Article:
Doctor explains extent of injuries from alleged king-hit
A JURY has heard the full extent of brain injuries suffered by king-hit victim Justin Whitfield, as his doctor gave expert evidence in Gladstone District Court on Tuesday.
Brisbane neurosurgical registrar Dr Syed Zaheer, who treated Mr Whitfield on December 24, 2011, confirmed Mr Whitfield's significant brain injuries suffered were consistent with a king-hit.
The treatment followed a Christmas Eve fight outside the Reef Hotel, and defendant Anton James Tamatia Smith is charged with grievous bodily harm over the incident.
Dr Zaheer said while it was possible one of the other two punches thrown by Smith could have done the damage, the king-hit and then Mr Whitfield's head striking the ground were the most likely cause.
Crown Prosecutor Susan Hedge and defence barrister David Murray both closed their cases late Tuesday.
Ms Hedge argued that it was clearly a possibility that punching somebody on a hard surface could result in the victim falling backwards and suffering a brain injury.
"We all know one punch can kill," Ms Hedge said.
The Crown Prosecutor also argued that the defence of self-defence was not applicable to Smith, as she suggested the jury would find the force used in the punch could cause grievous bodily harm.
Defence Barrister David Murray brought up the law surrounding pre-emptive strikes and said the law did not require a man to turn and run away when threatened.
"The law recognises that you don't have to wait until you're assaulted before you try and defend yourself," he said.
The jury will retire to deliberate on Wednesday over whether Anton Smith was guilty of unlawfully causing grievous bodily harm to Justin Whitfield in the early hours of Christmas Eve, 2011.
Trial so far:
- Anton Smith, 32, on trial for causing grievous bodily harm to Justin Whitfield
- Crown claim excessive force used
- Jury will begin deliberating Wednesday after Judge Paul Smith delivers his summary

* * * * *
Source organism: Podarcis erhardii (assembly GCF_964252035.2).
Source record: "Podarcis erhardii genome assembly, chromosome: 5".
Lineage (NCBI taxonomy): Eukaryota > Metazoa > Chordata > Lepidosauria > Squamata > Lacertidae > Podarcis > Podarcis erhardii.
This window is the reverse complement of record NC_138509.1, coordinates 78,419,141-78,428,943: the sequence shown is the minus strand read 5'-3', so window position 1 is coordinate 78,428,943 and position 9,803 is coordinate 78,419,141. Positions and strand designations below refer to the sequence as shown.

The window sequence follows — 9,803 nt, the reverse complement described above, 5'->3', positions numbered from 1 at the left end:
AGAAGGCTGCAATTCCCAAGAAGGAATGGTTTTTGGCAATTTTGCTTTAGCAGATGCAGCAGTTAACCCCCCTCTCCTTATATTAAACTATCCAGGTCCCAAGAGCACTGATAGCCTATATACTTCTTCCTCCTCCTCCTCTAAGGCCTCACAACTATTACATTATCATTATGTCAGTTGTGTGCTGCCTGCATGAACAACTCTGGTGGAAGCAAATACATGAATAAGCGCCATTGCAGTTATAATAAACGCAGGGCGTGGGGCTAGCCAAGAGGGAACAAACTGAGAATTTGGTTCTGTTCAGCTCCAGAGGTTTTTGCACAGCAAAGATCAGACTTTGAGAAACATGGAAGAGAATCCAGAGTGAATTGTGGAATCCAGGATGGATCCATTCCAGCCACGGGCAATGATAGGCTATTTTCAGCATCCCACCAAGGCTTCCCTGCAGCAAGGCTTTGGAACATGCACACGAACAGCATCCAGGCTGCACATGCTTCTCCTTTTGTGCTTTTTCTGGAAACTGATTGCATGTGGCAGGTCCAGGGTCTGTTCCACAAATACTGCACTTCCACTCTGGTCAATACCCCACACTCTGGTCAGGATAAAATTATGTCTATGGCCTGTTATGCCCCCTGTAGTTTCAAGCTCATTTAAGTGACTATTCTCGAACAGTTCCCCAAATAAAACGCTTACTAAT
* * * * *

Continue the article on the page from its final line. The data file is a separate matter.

UPDATE TUESDAY 10.30AM: The prosecution has called all its witnesses in the case against Anton James Tamatia Smith, who is charged with grievous bodily harm after an incident outside the Reef Hotel in 2011.
Expert evidence from Dr Syed Zaheer about the extent of brain injuries suffered by Justin Whitfield wrapped up the prosecution case in Gladstone District Court on Tuesday morning.
Defence barrister David Murray will now weigh up whether Mr Smith will take the stand.
If not, then both sides will close their cases, and the jury could begin deliberations as early as Tuesday afternoon.
Earlier: "Suspect? I did it." The admission came from Anton James Tamatia Smith, just after he had told arresting officer Adam Marre that he was defending himself.
Police prosecutor Marre told Gladstone District Court on Monday what Smith said to him in that interview.
"You would've done the same thing - he threatened my kids, do you have kids?" prosecutor Marre said.
The man Smith referred to was Justin Whitfield, 34.
Smith was arrested in the early hours of December 24, 2011, after witnesses described seeing him king-hit Whitfield outside the Reef Hotel, then punching him in the head as he lay motionless in the gutter.
A recorded interview conducted later on December 24, between Detective Sergeant Bradley Doyle and Anton Smith, was played to the jury on Monday.
In the interview, Smith was told the victim of the attack had been transferred to Brisbane for emergency brain surgery.
"You serious?" the court heard Smith ask Det Sgt Doyle on the recording, when told of the condition of Mr Whitfield.
The court also heard from witness Christopher Stacey Monday, who denied Smith's claim that Mr Whitfield had a broken bottle in his hand.
But the defence barrister noted some differences in the statement Mr Stacey gave police immediately after the incident, and the evidence given Monday.
However, those differences did not relate to the broken bottle.
Smith's counsel will rely on other eyewitness accounts which recall Mr Whitfield clutching a broken bottle at the time of the attack.
Another witness, Matthew March, described seeing Mr Whitfield "flying through the air," before he hit his head on the gutter, as a result of the punch thrown, knocking him unconscious.
"He was out, he wasn't getting up, he was literally snoring," Mr March said. "He got hit very, very hard, he got drilled."
Mr March also said that Mr Whitfield had been acting in an aggressive manner prior to being king-hit.
During cross examination, Mr March said he could not see a bottle in Mr Whitfield's hand, but he did hear Mr Whitfield smash the bottle, prior to any punch being thrown.
The crown case will be finalised with expert medical evidence Tuesday morning.
Snr Const Shane James, acting sergeant at the time, could not confirm whether glass was found in the gutter near Whitfield at the alleged crime scene during a search conducted after the attack.